Coverart for item
The Resource General relativistic dynamics : extending Einstein's legacy throughout the universe, Fred I. Cooperstock

General relativistic dynamics : extending Einstein's legacy throughout the universe, Fred I. Cooperstock

Label
General relativistic dynamics : extending Einstein's legacy throughout the universe
Title
General relativistic dynamics
Title remainder
extending Einstein's legacy throughout the universe
Statement of responsibility
Fred I. Cooperstock
Creator
Contributor
Subject
Genre
Language
eng
Summary
This book brings Einstein's general relativity into action in new ways at scales ranging from the tiny Planck scale to the scale of immense galactic clusters. It presents the case that Einstein's theory of gravity can describe the observed dynamics of galaxies without invoking the unknown "dark matter" required in models based on Newtonian gravity. Drawing on the author's experience as a lecturer and on his own research, the book covers the essentials of Einstein's special and general relativity at a level accessible to undergraduate students. The early chapters provide a compact introduction to relativity for readers who have little or no background in the subject. Hermann Bondi's very transparent approach to special relativity is expanded to resolve the "twin paradox" using only elementary mathematics. In later chapters, general relativity is used to extend the concept of the Planck scale, to address the role of the cosmological term and to analyze the concept of "time machines."
Member of
Cataloging source
LLB
http://library.link/vocab/creatorName
Cooperstock, F.
Dewey number
530.11
Illustrations
illustrations
Index
index present
LC call number
QC173.6
LC item number
.C67 2009eb
Literary form
non fiction
Nature of contents
  • dictionaries
  • bibliography
http://library.link/vocab/relatedWorkOrContributorName
World Scientific (Firm)
http://library.link/vocab/subjectName
  • General relativity (Physics)
  • Gravity
  • Gravitational fields
  • Galaxies
  • SCIENCE
  • Galaxies
  • General relativity (Physics)
  • Gravitational fields
  • Gravity
Label
General relativistic dynamics : extending Einstein's legacy throughout the universe, Fred I. Cooperstock
Instantiates
Publication
Bibliography note
Includes bibliographical references (pages 217-224) and index
Carrier category
online resource
Carrier category code
  • cr
Carrier MARC source
rdacarrier
Color
multicolored
Content category
text
Content type code
  • txt
Content type MARC source
rdacontent
Contents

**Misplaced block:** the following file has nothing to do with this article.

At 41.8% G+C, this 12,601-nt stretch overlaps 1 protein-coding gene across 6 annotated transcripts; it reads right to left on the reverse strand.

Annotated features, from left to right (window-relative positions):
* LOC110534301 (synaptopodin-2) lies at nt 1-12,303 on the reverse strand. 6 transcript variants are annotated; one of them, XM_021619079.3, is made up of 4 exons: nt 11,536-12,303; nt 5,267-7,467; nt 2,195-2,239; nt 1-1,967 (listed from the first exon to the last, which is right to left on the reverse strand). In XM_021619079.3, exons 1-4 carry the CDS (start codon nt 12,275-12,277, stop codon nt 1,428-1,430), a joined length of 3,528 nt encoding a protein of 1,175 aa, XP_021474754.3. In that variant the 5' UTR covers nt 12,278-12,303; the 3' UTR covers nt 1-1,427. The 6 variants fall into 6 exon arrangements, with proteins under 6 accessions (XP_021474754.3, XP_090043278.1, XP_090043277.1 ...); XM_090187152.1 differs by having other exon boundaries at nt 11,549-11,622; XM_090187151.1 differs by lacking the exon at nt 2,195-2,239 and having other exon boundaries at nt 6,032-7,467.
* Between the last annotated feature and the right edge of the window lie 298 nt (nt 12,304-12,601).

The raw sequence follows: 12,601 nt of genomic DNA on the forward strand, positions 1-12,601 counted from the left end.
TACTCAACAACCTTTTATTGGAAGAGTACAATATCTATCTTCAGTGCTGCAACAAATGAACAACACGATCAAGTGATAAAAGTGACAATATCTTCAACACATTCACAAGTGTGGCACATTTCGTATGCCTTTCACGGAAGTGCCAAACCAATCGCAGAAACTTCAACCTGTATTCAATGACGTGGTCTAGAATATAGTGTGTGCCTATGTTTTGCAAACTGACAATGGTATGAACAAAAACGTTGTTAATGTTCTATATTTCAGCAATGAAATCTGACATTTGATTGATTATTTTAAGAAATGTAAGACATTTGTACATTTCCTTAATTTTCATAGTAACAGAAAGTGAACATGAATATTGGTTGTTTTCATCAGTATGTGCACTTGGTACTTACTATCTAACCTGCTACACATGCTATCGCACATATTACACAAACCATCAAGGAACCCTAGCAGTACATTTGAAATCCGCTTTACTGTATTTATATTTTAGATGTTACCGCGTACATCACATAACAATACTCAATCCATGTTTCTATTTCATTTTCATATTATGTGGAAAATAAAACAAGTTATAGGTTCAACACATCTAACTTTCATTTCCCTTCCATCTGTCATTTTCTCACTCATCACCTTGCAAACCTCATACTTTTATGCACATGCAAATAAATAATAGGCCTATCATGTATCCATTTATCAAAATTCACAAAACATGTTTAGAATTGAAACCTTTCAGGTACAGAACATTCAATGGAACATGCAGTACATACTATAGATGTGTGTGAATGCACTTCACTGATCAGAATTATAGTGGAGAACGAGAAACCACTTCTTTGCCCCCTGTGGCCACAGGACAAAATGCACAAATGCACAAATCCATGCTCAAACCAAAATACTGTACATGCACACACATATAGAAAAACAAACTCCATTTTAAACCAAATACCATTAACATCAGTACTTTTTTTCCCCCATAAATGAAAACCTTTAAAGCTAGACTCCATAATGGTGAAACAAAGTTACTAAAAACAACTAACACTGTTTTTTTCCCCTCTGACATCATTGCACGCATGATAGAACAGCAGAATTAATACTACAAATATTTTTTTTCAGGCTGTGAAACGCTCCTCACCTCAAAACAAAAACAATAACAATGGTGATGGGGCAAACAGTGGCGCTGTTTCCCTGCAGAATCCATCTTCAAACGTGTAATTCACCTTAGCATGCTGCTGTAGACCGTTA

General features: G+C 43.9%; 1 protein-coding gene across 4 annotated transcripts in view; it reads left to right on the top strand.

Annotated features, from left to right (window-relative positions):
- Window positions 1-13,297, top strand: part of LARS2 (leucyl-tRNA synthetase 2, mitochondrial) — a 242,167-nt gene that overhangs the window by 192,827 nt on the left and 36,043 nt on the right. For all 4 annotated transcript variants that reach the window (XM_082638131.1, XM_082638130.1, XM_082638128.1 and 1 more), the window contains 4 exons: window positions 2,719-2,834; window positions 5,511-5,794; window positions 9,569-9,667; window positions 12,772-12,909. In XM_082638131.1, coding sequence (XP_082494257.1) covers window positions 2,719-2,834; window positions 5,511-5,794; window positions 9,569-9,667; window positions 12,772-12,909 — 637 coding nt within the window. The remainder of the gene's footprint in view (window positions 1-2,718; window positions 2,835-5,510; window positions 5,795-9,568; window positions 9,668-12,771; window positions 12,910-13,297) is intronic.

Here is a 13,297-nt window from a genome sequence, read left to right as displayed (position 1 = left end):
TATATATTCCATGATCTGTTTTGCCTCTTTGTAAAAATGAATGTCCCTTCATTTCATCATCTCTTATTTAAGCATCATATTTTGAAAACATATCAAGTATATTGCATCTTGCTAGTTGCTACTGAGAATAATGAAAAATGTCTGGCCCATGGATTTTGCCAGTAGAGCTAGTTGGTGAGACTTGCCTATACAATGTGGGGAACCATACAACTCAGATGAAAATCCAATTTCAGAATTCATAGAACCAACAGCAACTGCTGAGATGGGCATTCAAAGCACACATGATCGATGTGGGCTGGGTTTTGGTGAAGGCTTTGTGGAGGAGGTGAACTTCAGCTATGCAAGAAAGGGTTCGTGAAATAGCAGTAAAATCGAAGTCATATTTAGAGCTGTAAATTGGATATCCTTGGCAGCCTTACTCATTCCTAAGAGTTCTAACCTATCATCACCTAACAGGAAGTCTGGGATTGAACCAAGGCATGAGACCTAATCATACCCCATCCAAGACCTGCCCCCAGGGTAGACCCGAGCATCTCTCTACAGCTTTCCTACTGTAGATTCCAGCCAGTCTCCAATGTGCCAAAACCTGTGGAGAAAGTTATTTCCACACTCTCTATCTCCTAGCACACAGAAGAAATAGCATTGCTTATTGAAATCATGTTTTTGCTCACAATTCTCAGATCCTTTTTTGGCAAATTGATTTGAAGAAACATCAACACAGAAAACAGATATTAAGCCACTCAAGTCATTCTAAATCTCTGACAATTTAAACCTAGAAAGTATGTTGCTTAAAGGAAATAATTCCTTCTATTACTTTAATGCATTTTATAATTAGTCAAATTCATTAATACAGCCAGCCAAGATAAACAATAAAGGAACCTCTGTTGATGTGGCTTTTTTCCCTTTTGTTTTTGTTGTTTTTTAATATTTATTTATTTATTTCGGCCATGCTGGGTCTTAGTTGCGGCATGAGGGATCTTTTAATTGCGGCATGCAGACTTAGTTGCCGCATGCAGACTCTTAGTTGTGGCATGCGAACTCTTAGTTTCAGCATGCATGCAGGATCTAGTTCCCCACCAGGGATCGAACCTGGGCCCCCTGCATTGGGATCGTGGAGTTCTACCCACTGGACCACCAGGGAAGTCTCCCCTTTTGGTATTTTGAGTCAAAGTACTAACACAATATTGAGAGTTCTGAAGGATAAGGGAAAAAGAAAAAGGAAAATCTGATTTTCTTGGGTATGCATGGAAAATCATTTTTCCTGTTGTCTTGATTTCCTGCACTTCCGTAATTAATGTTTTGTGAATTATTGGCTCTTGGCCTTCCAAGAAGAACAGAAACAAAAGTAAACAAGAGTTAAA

ch. 1. Introduction -- ch. 2. Essentials of special relativity. 2.1. Basic principles. 2.2. The spacetime interval and the Lorentz transformation. 2.3. Lorentz contraction and time dilation. 2.4. Causality. 2.5. Transformation of velocity and the aberration of light. 2.6. Four-vectors and four-tensors. 2.7. Special relativistic dynamics. 2.8. Relativistic Doppler shift -- ch. 3. Bondi's k-calculus approach to special relativity. 3.1. Introduction. 3.2. Velocity-Doppler factor connection. 3.3. Composition law for velocities and Doppler factors. 3.4. Derivation of the Lorentz transformation. 3.5. The twin or clock paradox -- ch. 4. Essentials of general relativity. 4.1. The need for a new theory of gravity. 4.2. The principle of equivalence. 4.3. The metric tensor. 4.4. Basic tensor calculus-introduction. 4.5. Parallel transport, spacetime curvature and the Riemann tensor. 4.6. Geodesics. 4.7. Covariant conservation laws and the Einstein field equations. 4.8. Einstein-Maxwell equations and motion of a charged body in general relativity. 4.9. Summary of the steps from Newtonian gravity to Einstein's general relativity -- ch. 5. Schwarzschild solution and its consequences. 5.1. The metric. 5.2. The measurement of distance and time in general relativity. 5.3. The event horizon, black holes and singularities. 5.4. The tests of general relativity -- ch. 6. Gravitational waves. 6.1. Introduction. 6.2. Linearized field equations. 6.3. The energy issue and the pseudotensor. 6.4. The energy localization hypothesis -- ch. 7. The normal scales of physics and the Planck scale. 7.1. The hierarchy of scales. 7.2. The fundamental interactions of nature. 7.3. The Planck scale and the issue of the quantization of gravity. 7.4. Adding spin and charge to the Planck scale. 7.5. Quantum limits, spectra, the value of [symbol] -- ch. 8. General relativistic cosmology. 8.1. Sizes of astronomical elements. 8.2. Early ideas about cosmology. 8.3. Friedmann universes. 8.4. The cosmological term -- ch. 9. Motion of the stars in the galaxy. 9.1. Introduction. 9.2. General relativistic effects on the stellar motions in galaxies. 9.3. Modeling the observed galactic rotation curves. 9.4. A velocity dispersion test for the presence of extra matter. 9.5. Summary comments on rotation velocities of galaxies -- ch. 10. Clusters of galaxies. 10.1. Preliminary comments. 10.2. Spherical dust collapse. 10.3. Velocity of particles falling in vacuum toward a spherical concentration of mass. 10.4. The velocity of dust in collapse. 10.5. Observing an idealized galactic cluster. 10.6. Current evidence for dark matter -- ch. 11. Closed timelike curves and time machines. 11.1. The background. 11.2. Creating closed timelike curves and Gödel's spacetime. 11.3. Re-examining the standard closed timelike curve interpretation. 11.4. The role of our experience in nature. 11.5. Gott's moving cosmic strings -- ch. 12. The direction of physics research -- ch. 13. Summary with concluding commentary